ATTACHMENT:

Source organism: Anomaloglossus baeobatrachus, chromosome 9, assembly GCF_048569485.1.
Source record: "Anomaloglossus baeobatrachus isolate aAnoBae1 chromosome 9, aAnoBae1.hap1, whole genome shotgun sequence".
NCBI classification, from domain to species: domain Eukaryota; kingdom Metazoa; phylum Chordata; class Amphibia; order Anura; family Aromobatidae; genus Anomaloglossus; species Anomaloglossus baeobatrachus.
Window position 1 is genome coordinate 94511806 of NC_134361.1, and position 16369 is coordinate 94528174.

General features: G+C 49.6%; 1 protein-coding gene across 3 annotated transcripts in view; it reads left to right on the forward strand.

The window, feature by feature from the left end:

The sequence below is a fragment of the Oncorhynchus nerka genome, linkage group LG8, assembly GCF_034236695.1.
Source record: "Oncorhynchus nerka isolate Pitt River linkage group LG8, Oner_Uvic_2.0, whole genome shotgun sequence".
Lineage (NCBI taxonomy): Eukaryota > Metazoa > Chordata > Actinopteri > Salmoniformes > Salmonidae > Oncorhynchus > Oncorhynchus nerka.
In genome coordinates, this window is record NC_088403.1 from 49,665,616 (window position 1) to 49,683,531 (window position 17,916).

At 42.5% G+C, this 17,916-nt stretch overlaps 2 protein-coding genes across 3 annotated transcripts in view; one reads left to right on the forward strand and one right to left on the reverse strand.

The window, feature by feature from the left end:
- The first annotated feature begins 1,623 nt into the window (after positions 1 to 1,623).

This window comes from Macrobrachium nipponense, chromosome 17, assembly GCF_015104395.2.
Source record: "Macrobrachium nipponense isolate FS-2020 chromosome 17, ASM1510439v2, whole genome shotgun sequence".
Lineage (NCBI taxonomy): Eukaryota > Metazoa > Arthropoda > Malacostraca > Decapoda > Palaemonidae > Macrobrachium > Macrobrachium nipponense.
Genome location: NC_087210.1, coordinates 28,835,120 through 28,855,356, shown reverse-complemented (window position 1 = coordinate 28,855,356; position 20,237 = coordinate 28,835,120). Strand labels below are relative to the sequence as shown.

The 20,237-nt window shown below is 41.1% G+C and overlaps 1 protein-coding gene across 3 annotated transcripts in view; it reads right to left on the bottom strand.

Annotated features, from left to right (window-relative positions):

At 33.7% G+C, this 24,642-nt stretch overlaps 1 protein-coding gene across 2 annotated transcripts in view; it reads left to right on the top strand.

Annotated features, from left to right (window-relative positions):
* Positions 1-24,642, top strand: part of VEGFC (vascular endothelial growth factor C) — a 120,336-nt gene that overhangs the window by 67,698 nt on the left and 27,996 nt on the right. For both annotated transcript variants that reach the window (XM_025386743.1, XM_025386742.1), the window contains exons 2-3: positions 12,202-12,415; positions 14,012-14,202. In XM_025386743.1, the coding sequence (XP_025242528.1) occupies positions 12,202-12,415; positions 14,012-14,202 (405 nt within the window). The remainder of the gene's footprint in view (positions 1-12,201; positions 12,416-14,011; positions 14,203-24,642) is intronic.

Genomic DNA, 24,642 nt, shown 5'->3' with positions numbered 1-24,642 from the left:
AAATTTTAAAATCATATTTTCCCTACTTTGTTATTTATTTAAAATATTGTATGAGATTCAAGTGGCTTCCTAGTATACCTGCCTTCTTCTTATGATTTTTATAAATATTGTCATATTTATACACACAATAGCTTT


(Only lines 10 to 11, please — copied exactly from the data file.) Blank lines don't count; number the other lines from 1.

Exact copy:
In genome coordinates, this window is record NC_088403.1 from 49,665,616 (window position 1) to 49,683,531 (window position 17,916).

At 42.5% G+C, this 17,916-nt stretch overlaps 2 protein-coding genes across 3 annotated transcripts in view; one reads left to right on the forward strand and one right to left on the reverse strand.